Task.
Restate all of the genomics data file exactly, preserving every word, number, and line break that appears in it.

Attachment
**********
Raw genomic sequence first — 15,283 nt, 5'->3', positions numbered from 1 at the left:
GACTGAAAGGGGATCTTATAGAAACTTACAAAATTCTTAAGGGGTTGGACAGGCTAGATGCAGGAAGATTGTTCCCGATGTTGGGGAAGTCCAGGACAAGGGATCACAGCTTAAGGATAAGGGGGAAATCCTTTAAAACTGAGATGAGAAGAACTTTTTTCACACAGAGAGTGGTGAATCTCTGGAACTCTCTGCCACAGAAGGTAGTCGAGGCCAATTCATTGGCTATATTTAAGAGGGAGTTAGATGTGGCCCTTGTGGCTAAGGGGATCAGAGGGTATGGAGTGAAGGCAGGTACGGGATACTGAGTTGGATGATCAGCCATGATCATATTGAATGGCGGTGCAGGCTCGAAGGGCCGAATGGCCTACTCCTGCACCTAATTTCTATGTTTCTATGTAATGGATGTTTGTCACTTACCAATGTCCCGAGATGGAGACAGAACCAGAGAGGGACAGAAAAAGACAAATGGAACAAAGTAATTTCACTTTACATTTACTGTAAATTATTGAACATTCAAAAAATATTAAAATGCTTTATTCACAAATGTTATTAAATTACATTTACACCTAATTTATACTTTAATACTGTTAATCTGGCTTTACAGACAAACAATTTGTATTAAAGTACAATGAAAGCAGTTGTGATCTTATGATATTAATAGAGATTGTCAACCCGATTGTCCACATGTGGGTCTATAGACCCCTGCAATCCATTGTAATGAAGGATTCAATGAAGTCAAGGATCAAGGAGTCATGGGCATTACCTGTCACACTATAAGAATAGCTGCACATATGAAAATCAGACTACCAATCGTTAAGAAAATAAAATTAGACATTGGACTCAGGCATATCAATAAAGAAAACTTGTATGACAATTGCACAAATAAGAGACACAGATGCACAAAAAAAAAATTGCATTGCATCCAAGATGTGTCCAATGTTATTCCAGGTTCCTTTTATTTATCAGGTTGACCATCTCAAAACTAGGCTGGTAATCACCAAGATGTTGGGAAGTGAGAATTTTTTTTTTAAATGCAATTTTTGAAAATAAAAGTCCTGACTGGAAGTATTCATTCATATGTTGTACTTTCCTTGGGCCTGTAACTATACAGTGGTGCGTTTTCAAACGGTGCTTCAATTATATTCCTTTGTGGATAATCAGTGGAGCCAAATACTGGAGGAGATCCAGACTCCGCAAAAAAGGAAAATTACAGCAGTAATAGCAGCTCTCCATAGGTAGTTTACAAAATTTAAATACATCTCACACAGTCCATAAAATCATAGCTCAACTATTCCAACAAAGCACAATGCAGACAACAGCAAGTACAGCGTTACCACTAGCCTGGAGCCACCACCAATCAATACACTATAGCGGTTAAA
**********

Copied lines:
Raw genomic sequence first — 15,283 nt, 5'->3', positions numbered from 1 at the left:
GACTGAAAGGGGATCTTATAGAAACTTACAAAATTCTTAAGGGGTTGGACAGGCTAGATGCAGGAAGATTGTTCCCGATGTTGGGGAAGTCCAGGACAAGGGATCACAGCTTAAGGATAAGGGGGAAATCCTTTAAAACTGAGATGAGAAGAACTTTTTTCACACAGAGAGTGGTGAATCTCTGGAACTCTCTGCCACAGAAGGTAGTCGAGGCCAATTCATTGGCTATATTTAAGAGGGAGTTAGATGTGGCCCTTGTGGCTAAGGGGATCAGAGGGTATGGAGTGAAGGCAGGTACGGGATACTGAGTTGGATGATCAGCCATGATCATATTGAATGGCGGTGCAGGCTCGAAGGGCCGAATGGCCTACTCCTGCACCTAATTTCTATGTTTCTATGTAATGGATGTTTGTCACTTACCAATGTCCCGAGATGGAGACAGAACCAGAGAGGGACAGAAAAAGACAAATGGAACAAAGTAATTTCACTTTACATTTACTGTAAATTATTGAACATTCAAAAAATATTAAAATGCTTTATTCACAAATGTTATTAAATTACATTTACACCTAATTTATACTTTAATACTGTTAATCTGGCTTTACAGACAAACAATTTGTATTAAAGTACAATGAAAGCAGTTGTGATCTTATGATATTAATAGAGATTGTCAACCCGATTGTCCACATGTGGGTCTATAGACCCCTGCAATCCATTGTAATGAAGGATTCAATGAAGTCAAGGATCAAGGAGTCATGGGCATTACCTGTCACACTATAAGAATAGCTGCACATATGAAAATCAGACTACCAATCGTTAAGAAAATAAAATTAGACATTGGACTCAGGCATATCAATAAAGAAAACTTGTATGACAATTGCACAAATAAGAGACACAGATGCACAAAAAAAAAATTGCATTGCATCCAAGATGTGTCCAATGTTATTCCAGGTTCCTTTTATTTATCAGGTTGACCATCTCAAAACTAGGCTGGTAATCACCAAGATGTTGGGAAGTGAGAATTTTTTTTTTAAATGCAATTTTTGAAAATAAAAGTCCTGACTGGAAGTATTCATTCATATGTTGTACTTTCCTTGGGCCTGTAACTATACAGTGGTGCGTTTTCAAACGGTGCTTCAATTATATTCCTTTGTGGATAATCAGTGGAGCCAAATACTGGAGGAGATCCAGACTCCGCAAAAAAGGAAAATTACAGCAGTAATAGCAGCTCTCCATAGGTAGTTTACAAAATTTAAATACATCTCACACAGTCCATAAAATCATAGCTCAACTATTCCAACAAAGCACAATGCAGACAACAGCAAGTACAGCGTTACCACTAGCCTGGAGCCACCACCAATCAATACACTATAGCGGTTAAA